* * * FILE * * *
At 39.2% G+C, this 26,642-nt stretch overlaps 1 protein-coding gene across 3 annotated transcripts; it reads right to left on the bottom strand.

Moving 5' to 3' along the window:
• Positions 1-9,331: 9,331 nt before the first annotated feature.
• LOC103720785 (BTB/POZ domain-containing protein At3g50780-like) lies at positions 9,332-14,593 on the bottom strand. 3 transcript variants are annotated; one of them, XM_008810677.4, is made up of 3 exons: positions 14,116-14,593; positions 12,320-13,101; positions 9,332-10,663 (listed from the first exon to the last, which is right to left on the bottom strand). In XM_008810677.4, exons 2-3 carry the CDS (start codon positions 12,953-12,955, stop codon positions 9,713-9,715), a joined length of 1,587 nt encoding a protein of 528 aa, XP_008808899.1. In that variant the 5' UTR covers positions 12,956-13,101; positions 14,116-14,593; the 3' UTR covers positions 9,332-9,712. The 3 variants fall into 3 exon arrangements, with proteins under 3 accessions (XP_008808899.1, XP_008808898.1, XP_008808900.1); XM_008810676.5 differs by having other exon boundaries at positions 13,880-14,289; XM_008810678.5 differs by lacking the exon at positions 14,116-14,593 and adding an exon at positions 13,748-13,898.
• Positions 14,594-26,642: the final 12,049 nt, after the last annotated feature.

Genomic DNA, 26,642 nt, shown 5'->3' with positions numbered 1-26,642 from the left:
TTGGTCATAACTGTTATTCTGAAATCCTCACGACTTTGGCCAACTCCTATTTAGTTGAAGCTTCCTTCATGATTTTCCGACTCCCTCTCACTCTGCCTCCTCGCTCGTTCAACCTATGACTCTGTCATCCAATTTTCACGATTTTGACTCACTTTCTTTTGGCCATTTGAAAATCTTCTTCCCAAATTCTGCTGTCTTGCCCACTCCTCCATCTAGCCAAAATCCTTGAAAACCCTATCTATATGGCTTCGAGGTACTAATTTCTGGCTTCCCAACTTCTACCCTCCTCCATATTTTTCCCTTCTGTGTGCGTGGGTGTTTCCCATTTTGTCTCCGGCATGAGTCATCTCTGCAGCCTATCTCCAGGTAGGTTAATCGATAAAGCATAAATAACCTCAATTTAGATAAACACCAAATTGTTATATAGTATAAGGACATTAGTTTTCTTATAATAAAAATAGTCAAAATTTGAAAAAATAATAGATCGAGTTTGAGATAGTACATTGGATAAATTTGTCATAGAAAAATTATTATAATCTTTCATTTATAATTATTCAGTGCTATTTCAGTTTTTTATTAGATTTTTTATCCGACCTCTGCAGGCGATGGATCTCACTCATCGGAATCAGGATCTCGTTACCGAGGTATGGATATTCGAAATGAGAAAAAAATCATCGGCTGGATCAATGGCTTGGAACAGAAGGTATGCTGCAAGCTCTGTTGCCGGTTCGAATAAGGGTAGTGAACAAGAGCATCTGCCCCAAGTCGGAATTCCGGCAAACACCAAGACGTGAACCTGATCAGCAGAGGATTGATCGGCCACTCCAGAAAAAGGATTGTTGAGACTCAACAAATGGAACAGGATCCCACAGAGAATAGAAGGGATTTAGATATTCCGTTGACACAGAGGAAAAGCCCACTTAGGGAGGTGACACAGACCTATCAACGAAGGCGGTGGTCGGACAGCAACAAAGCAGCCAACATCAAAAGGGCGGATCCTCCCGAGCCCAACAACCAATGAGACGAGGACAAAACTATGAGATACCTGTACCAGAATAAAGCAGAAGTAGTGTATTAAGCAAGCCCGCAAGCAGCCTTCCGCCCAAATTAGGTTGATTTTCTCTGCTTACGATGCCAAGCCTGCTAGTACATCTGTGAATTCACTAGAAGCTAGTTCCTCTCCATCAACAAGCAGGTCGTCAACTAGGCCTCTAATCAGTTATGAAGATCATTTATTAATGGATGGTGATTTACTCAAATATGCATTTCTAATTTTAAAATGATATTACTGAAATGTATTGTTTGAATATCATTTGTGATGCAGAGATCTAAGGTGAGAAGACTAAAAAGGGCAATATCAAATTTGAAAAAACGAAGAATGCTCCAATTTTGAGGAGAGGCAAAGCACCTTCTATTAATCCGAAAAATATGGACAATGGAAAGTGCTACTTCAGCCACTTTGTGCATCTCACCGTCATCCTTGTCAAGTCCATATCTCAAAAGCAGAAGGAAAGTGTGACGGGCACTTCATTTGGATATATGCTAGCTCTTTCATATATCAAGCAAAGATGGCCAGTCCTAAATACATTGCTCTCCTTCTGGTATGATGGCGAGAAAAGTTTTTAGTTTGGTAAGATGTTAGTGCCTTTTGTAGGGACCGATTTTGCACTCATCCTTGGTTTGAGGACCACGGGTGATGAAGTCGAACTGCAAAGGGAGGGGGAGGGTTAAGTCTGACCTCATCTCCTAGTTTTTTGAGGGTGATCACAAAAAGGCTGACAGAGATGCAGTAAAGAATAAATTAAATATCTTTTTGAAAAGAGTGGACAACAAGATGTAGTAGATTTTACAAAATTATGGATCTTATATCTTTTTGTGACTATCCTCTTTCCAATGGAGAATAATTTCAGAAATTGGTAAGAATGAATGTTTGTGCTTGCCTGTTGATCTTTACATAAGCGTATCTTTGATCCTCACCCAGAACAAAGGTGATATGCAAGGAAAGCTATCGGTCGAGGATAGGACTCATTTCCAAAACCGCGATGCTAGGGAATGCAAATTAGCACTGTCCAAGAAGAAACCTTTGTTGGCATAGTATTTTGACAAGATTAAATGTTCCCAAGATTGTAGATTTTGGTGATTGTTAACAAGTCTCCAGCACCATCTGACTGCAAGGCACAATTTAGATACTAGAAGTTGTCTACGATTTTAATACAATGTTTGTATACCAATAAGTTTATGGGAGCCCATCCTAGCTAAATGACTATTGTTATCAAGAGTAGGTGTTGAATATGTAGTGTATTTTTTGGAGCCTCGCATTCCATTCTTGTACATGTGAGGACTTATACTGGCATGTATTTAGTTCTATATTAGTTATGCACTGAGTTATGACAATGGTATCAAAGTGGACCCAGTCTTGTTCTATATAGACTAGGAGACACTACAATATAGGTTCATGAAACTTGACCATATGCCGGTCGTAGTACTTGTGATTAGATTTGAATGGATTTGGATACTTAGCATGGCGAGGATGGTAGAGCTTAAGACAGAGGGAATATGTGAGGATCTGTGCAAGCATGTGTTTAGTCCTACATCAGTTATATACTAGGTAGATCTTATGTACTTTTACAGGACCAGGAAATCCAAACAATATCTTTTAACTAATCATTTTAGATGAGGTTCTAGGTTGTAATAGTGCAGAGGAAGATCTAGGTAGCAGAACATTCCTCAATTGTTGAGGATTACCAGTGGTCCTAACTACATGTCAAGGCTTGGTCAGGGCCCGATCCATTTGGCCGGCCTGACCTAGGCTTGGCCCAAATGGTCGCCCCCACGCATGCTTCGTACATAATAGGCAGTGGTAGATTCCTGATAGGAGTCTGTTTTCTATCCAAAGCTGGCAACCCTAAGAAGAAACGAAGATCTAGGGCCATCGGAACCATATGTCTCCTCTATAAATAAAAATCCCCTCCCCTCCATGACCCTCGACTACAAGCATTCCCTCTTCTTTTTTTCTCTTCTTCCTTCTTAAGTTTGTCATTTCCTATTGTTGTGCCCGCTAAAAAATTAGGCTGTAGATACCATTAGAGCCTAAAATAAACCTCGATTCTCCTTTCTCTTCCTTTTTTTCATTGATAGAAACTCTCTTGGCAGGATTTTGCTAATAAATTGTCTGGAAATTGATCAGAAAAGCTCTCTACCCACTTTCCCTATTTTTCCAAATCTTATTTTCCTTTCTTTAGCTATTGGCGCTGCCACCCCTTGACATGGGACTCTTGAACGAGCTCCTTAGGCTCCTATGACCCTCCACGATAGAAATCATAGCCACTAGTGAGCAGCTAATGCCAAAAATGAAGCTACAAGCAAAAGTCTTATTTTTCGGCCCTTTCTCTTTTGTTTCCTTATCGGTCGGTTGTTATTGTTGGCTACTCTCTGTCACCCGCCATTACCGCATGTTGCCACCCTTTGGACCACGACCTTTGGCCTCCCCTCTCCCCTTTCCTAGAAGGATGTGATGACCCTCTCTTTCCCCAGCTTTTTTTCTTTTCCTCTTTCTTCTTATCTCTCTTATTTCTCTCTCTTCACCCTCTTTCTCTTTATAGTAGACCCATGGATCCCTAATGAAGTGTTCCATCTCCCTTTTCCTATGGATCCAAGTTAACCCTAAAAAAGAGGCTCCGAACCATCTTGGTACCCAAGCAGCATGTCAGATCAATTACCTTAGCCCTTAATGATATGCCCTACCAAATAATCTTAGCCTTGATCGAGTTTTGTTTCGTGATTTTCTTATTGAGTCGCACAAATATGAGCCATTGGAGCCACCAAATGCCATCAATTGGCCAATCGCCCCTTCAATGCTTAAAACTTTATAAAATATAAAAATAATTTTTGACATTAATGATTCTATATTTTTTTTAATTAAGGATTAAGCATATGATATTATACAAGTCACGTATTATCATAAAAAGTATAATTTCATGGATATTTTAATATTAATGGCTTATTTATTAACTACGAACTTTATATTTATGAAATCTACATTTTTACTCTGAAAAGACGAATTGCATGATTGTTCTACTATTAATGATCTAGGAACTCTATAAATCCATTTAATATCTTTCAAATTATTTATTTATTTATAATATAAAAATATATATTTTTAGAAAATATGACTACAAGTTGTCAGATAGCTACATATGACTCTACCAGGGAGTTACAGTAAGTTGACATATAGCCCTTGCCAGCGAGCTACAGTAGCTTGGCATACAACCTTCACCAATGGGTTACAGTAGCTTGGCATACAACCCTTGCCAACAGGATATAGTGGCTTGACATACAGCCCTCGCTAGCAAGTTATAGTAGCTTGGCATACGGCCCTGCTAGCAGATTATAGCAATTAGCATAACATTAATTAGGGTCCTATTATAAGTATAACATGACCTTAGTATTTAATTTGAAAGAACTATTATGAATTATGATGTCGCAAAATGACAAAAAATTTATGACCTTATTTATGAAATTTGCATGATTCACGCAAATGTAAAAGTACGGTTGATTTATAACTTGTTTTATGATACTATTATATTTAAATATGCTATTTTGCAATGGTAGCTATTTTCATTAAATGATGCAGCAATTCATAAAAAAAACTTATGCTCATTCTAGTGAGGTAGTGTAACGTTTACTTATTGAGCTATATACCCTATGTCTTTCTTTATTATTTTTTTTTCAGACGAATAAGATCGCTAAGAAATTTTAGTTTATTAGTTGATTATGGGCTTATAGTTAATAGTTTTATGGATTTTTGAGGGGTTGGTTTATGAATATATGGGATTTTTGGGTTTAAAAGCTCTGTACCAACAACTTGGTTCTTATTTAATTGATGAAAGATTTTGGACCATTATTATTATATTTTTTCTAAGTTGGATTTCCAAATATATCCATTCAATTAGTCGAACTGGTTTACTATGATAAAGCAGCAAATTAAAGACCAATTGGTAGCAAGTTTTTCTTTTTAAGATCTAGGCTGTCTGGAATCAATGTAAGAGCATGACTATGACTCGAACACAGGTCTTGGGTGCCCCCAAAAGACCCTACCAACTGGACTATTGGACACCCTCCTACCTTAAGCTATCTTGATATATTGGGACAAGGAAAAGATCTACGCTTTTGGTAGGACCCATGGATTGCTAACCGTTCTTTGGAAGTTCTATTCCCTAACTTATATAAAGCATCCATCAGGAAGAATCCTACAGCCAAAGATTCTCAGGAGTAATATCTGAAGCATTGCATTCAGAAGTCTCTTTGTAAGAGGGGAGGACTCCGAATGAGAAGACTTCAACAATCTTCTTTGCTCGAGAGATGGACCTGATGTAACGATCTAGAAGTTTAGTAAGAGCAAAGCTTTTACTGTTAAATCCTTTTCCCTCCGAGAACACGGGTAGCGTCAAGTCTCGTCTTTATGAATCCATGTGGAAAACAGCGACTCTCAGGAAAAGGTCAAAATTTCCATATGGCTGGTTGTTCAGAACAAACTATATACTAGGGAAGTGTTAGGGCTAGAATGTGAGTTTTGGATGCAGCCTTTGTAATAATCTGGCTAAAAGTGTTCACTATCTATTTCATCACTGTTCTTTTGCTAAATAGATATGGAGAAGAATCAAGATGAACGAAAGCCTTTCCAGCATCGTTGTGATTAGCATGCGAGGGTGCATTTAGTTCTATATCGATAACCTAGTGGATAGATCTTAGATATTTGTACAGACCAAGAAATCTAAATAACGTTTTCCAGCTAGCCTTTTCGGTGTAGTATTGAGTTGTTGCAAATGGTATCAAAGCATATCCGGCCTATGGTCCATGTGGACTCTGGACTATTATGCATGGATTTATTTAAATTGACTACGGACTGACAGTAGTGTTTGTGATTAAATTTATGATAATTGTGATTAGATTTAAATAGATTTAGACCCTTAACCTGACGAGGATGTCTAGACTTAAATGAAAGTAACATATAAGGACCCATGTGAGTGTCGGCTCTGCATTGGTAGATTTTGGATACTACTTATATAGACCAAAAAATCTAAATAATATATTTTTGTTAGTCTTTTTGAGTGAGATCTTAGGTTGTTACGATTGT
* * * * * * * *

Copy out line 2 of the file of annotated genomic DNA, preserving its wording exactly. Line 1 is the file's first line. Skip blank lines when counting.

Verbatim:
Moving 5' to 3' along the window: